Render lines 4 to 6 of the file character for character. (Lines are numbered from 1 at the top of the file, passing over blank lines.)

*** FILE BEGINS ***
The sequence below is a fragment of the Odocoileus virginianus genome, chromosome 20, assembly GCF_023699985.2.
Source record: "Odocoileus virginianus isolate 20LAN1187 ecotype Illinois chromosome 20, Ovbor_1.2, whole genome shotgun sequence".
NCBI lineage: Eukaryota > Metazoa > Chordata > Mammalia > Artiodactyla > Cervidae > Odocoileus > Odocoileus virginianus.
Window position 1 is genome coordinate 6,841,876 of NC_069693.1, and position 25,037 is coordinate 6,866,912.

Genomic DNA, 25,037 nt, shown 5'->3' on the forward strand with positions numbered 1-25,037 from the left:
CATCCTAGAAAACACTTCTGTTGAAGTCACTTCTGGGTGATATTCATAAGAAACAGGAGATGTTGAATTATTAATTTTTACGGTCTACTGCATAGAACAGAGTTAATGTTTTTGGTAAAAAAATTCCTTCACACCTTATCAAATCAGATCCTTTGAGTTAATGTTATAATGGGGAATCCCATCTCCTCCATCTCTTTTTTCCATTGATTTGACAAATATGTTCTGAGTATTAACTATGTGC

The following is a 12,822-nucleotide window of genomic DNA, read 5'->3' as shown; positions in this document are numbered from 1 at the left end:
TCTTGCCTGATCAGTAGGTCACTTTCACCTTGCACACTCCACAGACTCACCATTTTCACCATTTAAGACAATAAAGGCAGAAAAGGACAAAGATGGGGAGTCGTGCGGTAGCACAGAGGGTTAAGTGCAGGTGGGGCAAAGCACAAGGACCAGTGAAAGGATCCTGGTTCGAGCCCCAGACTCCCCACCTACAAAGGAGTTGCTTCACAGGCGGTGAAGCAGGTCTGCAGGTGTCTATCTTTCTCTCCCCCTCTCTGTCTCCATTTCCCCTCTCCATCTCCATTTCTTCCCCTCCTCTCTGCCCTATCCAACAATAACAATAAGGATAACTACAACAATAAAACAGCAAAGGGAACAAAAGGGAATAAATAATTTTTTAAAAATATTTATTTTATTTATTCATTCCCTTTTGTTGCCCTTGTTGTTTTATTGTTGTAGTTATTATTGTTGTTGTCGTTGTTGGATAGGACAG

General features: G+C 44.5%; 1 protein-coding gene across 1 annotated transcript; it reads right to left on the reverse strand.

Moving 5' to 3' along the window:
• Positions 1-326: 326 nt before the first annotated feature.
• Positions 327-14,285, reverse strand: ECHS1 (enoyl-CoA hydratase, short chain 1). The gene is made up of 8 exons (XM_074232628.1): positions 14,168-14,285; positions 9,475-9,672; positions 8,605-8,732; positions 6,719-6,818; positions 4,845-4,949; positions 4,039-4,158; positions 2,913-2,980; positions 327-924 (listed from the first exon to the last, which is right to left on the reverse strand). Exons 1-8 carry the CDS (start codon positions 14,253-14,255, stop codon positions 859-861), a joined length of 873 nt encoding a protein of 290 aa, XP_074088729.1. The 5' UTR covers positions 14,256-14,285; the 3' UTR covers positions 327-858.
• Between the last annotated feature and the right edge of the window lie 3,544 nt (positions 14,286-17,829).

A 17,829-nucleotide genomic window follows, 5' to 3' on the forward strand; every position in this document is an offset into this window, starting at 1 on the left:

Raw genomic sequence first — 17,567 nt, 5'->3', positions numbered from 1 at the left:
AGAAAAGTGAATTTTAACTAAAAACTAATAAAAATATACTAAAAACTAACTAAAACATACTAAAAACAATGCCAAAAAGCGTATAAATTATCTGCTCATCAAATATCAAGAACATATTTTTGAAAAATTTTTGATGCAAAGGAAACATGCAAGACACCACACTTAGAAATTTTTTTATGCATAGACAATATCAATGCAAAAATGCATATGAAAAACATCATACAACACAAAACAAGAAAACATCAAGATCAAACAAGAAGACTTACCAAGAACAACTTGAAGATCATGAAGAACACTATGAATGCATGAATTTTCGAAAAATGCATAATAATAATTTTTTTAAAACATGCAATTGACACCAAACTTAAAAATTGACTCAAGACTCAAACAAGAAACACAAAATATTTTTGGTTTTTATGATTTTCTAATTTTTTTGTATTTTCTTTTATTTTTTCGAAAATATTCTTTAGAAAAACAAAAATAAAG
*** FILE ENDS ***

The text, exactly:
Window position 1 is genome coordinate 6,841,876 of NC_069693.1, and position 25,037 is coordinate 6,866,912.

Genomic DNA, 25,037 nt, shown 5'->3' on the forward strand with positions numbered 1-25,037 from the left:
CATCCTAGAAAACACTTCTGTTGAAGTCACTTCTGGGTGATATTCATAAGAAACAGGAGATGTTGAATTATTAATTTTTACGGTCTACTGCATAGAACAGAGTTAATGTTTTTGGTAAAAAAATTCCTTCACACCTTATCAAATCAGATCCTTTGAGTTAATGTTATAATGGGGAATCCCATCTCCTCCATCTCTTTTTTCCATTGATTTGACAAATATGTTCTGAGTATTAACTATGTGC